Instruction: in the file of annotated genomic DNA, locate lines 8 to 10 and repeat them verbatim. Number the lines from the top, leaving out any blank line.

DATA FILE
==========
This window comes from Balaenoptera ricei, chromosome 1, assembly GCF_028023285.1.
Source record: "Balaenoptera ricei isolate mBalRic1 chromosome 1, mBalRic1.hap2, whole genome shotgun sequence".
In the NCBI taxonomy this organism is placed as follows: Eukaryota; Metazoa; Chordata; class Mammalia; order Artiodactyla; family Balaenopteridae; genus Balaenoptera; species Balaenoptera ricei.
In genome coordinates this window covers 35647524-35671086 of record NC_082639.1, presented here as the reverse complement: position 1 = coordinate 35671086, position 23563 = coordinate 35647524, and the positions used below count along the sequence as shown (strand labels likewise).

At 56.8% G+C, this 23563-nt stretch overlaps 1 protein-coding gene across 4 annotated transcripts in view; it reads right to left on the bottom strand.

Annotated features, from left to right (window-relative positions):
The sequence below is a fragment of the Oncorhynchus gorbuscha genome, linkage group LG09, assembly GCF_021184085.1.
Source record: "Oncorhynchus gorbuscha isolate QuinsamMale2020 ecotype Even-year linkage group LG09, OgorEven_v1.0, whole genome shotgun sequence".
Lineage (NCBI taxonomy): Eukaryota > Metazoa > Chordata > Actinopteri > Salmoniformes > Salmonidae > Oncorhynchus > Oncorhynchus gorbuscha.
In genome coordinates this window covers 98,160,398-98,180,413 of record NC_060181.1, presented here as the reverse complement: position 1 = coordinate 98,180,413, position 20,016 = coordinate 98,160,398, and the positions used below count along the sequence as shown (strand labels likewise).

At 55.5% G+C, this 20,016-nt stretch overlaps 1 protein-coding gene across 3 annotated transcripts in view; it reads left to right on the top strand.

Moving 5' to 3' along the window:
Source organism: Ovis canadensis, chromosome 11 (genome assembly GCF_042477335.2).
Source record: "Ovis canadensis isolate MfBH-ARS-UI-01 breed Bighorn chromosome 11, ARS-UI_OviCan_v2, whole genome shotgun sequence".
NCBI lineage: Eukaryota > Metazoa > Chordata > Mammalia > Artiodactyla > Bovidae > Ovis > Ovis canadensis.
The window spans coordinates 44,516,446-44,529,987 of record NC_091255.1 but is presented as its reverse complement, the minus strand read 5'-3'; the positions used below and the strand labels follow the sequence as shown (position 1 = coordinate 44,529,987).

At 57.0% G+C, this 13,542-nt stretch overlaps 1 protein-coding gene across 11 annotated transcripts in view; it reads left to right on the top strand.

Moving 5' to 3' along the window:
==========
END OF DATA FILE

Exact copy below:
Source record: "Oncorhynchus gorbuscha isolate QuinsamMale2020 ecotype Even-year linkage group LG09, OgorEven_v1.0, whole genome shotgun sequence".
Lineage (NCBI taxonomy): Eukaryota > Metazoa > Chordata > Actinopteri > Salmoniformes > Salmonidae > Oncorhynchus > Oncorhynchus gorbuscha.
In genome coordinates this window covers 98,160,398-98,180,413 of record NC_060181.1, presented here as the reverse complement: position 1 = coordinate 98,180,413, position 20,016 = coordinate 98,160,398, and the positions used below count along the sequence as shown (strand labels likewise).